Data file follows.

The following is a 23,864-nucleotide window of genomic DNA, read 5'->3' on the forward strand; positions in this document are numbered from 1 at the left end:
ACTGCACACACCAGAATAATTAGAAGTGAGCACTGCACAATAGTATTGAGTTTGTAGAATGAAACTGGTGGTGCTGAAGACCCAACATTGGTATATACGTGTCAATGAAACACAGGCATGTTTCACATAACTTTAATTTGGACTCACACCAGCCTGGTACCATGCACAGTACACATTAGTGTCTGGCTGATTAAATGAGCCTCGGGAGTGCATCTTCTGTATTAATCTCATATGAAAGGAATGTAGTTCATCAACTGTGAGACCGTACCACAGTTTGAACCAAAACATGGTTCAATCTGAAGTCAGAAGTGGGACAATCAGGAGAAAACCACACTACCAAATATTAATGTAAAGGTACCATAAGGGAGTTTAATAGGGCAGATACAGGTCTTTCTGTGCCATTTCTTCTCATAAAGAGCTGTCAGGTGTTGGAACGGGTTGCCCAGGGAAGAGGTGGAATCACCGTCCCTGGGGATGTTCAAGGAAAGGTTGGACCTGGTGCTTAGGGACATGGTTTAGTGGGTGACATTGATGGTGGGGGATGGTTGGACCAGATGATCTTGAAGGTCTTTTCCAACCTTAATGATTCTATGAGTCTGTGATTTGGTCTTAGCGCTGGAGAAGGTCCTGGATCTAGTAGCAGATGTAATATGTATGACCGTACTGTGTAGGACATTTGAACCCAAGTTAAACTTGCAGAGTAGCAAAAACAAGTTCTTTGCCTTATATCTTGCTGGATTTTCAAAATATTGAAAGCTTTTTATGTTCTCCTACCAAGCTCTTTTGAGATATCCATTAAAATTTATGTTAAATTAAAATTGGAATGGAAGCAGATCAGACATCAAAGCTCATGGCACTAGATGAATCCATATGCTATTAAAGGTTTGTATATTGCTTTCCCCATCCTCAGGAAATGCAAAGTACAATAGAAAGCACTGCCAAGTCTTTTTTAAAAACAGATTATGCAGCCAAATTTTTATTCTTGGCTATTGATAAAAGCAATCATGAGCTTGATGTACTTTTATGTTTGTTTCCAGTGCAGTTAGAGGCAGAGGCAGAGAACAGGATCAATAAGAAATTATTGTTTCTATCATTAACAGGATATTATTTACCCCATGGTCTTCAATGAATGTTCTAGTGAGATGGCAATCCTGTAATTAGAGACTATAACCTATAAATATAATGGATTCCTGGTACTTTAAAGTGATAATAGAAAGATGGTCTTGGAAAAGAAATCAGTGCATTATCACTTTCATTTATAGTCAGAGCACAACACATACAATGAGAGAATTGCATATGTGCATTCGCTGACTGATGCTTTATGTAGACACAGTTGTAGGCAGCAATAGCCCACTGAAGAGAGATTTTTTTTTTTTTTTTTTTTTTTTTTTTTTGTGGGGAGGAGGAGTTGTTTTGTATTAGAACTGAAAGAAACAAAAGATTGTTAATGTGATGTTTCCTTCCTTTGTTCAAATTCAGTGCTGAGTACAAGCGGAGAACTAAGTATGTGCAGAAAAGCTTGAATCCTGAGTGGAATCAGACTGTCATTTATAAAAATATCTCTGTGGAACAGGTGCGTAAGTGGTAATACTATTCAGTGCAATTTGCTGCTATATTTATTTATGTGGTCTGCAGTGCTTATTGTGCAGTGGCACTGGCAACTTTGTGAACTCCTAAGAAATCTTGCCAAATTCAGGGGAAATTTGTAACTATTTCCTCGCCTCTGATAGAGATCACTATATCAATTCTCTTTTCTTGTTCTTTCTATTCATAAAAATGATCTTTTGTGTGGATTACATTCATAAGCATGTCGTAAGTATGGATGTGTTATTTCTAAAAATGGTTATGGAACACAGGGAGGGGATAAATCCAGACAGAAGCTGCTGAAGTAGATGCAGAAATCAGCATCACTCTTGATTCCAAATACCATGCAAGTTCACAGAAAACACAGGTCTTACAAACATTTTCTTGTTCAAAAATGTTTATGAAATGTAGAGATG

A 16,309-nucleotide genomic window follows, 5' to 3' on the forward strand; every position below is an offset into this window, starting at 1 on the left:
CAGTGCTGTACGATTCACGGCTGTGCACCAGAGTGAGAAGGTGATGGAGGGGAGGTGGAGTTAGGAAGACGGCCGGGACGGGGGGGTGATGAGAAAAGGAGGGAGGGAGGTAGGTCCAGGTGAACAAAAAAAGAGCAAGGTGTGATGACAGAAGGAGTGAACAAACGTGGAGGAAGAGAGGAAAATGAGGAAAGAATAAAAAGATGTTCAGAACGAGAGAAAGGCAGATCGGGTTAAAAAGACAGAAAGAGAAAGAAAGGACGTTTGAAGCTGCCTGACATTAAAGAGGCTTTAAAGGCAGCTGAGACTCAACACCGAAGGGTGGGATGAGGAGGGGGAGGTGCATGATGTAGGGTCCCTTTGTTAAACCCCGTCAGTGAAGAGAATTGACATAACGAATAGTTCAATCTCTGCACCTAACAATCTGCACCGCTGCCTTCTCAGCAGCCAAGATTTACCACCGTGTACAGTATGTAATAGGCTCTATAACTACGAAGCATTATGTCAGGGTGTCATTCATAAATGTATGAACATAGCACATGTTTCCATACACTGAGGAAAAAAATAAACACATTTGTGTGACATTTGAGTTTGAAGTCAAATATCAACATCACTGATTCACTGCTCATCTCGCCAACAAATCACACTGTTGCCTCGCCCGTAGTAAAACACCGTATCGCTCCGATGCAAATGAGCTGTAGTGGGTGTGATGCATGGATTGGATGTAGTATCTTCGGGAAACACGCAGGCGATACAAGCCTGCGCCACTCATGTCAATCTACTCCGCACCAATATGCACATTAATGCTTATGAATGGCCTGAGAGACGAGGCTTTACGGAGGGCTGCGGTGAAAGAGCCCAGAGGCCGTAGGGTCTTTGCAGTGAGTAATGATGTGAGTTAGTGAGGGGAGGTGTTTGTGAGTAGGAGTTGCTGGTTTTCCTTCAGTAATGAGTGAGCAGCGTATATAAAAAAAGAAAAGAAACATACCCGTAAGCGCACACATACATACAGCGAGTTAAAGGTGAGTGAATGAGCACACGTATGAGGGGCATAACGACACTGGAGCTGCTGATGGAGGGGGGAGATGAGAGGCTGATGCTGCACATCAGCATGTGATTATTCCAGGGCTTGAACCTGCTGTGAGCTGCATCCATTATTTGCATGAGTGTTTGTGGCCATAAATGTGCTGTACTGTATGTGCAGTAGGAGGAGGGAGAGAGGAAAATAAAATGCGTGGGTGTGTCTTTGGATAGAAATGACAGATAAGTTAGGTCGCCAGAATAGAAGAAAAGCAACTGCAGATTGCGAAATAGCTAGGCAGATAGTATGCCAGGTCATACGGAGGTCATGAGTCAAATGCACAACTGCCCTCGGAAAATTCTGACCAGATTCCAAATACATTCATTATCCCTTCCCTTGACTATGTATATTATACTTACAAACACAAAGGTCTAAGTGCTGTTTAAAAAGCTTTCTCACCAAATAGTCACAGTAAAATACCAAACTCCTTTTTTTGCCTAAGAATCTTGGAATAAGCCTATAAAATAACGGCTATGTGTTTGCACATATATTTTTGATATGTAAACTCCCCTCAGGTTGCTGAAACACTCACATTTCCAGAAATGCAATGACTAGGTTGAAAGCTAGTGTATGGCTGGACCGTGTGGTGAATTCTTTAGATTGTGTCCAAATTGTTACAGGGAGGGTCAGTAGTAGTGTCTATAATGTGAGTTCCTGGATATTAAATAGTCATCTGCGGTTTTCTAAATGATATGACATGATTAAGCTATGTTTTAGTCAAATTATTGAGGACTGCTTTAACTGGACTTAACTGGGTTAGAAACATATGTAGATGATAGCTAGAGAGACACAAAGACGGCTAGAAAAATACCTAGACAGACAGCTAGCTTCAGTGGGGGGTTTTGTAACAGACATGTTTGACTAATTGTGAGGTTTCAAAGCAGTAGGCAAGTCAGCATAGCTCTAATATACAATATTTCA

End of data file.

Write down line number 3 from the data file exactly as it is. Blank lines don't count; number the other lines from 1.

A 16,309-nucleotide genomic window follows, 5' to 3' on the forward strand; every position below is an offset into this window, starting at 1 on the left: